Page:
WHEN THE SOUP IS GOOD, THE MONEY MUST BE GOOD. AN EXCLUSIVE INTERVIEW OF PROF. MADU IWE BY ADANMA ODEFA
There is a saying in local pidgin lingo that soup wey sweet, na money kill am’. I couldn’t help noticing how apt this saving is as I sat down for a one on one interview with MOUAU’s own renowned professor of Food Science & Technology. Prof Maduchibisi Ofo Iwe. Professor Iwe is also the Deputy Vice Chancellor. Academic here at MOUAU. As we chatted about the multiple accreditation exercises this year. I marveled at big leap the University took in strengthening her academic muscle, justifying the investment made by the management.
Speaking on how important accreditation is to any University, Iwe says, “in Nigeria, at the University level, it is conducted by the Tertiary Universities Commission which is more or less the quality control of University academic programmes. They come periodically; this actually happens once in five years, for any program that has full accreditation at any time, but less than that for intending programmes and any programme that has interim accreditation should be re-presented between one or two years, depending on the readiness of the programme. Normally, accreditation is for mature programmes. It is not every programme that is ready for accreditation. After one year of mounting a programme, the programme will be first verified by the NUC after one or two years of the programme it should be mature for accreditation, and accreditation should be done before a programme begins to produce graduates, which is what accreditation is all about”. “Furthermore, accreditation is normally based on what we call minimum standard in Nigeria. There are basic minimum standards which are established as regulatory standards for various programmes for Nigerian Universities. Once in awhile, professional in the field are selected from various parts of the country by NUC and they are asked to go and see whether a particular program is meeting up to the standard and if it is not meeting up, it could be denied accreditation or if it is trying in keeping up to the standard but not very well then it could be given interim accreditation. But where the programme meets all the standard expected then it is given full accreditation”.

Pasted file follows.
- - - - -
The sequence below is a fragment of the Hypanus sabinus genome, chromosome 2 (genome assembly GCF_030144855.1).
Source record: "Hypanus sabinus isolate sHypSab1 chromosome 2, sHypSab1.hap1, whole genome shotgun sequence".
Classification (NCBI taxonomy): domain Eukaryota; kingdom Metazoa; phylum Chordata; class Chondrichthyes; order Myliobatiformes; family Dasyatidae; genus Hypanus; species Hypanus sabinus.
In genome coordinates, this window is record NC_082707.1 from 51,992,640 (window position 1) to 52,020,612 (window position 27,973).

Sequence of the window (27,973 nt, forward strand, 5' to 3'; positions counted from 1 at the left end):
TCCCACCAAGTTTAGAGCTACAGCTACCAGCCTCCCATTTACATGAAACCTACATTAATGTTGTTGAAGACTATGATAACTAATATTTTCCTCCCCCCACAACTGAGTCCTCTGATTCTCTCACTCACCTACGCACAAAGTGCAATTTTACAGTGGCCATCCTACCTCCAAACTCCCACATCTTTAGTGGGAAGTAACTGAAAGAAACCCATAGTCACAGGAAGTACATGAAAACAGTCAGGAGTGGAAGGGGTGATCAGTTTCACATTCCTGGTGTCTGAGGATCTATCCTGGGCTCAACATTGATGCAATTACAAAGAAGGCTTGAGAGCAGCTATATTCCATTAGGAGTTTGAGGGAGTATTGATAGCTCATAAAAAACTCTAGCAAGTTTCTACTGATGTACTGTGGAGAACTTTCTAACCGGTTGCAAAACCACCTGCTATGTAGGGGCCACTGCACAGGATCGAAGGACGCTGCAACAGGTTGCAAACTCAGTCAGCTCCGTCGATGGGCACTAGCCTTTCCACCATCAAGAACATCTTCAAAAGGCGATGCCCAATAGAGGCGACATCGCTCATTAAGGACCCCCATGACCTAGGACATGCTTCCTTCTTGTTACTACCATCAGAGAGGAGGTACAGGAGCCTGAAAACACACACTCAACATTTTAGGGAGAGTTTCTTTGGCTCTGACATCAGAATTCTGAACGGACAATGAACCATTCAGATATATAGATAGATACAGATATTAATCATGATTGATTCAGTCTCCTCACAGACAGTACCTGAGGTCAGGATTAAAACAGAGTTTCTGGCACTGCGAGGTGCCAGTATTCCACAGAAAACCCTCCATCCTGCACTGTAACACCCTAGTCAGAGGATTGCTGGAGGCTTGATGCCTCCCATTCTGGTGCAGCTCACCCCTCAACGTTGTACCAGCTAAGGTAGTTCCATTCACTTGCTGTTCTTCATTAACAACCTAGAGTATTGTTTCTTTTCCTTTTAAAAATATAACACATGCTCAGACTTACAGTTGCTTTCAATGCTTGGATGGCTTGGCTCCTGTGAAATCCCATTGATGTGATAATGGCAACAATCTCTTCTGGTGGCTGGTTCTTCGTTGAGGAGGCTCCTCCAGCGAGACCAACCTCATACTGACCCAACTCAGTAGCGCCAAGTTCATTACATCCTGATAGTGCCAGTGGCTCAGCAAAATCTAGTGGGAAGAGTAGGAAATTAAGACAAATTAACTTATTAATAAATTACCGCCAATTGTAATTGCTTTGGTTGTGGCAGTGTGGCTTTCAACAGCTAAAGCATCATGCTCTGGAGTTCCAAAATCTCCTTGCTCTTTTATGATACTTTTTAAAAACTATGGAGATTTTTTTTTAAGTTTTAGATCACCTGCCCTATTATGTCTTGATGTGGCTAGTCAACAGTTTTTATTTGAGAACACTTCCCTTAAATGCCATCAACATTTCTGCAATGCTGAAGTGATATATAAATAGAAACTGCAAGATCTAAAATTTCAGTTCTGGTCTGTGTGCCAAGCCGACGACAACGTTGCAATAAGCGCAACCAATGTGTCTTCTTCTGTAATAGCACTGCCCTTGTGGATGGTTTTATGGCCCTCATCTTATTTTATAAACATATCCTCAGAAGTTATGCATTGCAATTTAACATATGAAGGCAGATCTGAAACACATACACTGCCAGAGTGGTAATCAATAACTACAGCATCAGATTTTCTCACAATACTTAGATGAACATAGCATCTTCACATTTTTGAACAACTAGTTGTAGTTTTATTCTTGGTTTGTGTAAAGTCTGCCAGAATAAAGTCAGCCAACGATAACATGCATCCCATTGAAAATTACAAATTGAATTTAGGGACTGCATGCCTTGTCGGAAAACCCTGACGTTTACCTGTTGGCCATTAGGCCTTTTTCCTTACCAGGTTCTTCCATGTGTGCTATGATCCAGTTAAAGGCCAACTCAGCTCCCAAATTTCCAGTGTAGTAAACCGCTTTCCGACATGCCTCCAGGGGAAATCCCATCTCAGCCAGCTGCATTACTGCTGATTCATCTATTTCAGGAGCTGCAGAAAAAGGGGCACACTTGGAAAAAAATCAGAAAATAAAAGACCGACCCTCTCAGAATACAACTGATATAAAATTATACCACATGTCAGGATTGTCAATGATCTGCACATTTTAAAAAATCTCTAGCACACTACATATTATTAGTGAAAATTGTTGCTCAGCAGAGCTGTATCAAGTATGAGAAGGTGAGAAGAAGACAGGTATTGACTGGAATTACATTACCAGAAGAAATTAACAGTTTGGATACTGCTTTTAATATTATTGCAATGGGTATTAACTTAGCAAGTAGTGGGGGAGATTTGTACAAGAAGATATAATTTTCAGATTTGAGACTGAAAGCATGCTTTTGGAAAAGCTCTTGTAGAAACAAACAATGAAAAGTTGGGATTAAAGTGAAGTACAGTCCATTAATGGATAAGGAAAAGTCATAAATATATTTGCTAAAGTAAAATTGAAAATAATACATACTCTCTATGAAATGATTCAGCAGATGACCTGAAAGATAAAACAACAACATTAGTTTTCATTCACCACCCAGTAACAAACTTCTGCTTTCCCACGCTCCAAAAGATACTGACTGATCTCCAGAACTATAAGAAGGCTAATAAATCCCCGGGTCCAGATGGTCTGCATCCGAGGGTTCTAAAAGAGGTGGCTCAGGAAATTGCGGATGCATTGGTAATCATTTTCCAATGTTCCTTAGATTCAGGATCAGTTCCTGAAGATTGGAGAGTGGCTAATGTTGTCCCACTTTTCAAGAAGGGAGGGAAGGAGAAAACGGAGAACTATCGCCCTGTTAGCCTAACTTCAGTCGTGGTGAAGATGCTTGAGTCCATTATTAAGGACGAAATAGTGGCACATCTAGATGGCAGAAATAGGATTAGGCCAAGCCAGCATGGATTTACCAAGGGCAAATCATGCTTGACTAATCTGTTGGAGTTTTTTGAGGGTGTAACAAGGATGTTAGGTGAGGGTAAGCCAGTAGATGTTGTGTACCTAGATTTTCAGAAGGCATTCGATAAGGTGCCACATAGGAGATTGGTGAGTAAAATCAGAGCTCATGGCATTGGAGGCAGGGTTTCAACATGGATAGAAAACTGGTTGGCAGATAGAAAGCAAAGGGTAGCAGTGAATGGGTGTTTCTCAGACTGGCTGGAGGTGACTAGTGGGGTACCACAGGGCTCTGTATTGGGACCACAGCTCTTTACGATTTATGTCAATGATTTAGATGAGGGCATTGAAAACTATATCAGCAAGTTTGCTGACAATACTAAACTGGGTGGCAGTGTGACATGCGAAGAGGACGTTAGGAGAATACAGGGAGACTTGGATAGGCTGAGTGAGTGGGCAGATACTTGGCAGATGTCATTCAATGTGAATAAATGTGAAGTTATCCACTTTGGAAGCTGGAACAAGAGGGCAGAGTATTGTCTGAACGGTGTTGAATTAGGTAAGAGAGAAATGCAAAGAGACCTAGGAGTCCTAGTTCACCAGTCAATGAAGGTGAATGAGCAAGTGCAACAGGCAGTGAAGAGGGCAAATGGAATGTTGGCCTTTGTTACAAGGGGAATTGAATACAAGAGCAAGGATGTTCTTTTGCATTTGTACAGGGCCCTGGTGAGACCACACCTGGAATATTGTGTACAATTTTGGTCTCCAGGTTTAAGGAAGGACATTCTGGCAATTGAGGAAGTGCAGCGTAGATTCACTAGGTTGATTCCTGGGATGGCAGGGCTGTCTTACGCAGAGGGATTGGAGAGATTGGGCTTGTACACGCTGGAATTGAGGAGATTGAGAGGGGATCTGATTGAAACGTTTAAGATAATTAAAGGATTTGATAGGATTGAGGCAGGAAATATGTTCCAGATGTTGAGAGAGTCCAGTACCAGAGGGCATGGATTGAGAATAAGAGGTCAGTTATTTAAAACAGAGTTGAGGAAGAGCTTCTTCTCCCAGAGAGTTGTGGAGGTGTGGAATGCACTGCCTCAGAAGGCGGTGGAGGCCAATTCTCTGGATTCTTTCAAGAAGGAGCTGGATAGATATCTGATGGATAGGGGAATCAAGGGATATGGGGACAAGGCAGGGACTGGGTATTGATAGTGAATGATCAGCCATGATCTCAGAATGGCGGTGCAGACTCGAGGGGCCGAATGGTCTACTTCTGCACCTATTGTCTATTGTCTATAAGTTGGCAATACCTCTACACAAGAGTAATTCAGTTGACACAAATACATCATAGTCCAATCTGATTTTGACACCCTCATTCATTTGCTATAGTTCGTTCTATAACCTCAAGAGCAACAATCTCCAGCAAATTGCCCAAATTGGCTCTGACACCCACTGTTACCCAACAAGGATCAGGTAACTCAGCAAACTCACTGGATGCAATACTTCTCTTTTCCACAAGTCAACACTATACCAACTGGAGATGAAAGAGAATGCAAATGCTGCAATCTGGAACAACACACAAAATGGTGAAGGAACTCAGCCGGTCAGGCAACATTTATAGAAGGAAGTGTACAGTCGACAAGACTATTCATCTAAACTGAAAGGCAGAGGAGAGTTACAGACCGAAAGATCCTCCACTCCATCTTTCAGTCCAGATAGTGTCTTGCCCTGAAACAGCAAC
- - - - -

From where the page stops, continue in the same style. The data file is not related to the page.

Bringing the accreditation conversation home to MOUAU. I asked Prof Iwe why this year’s accreditation was generating such a buzz. What is different?
“The present administration believes in quality of’ lives and programmes, so on entry, Prof. F. O. Otunta saw the need to make sure that all hanging programmes were presented for accreditation. There were a lot of programmes that were hanging and up till now, some have not been verified because of the way they were handled. and we believe that the best thing to do in this circumstance is to do the right thing and the right thing is to present every program the way it is, whether it is doing well or not, so that everybody will know, Based on that a lot of funds were committed into ensuring that programmes were doing well because this is a science based University and it requires laboratories, state of the art equipment, and of course good teaching staff and professors’.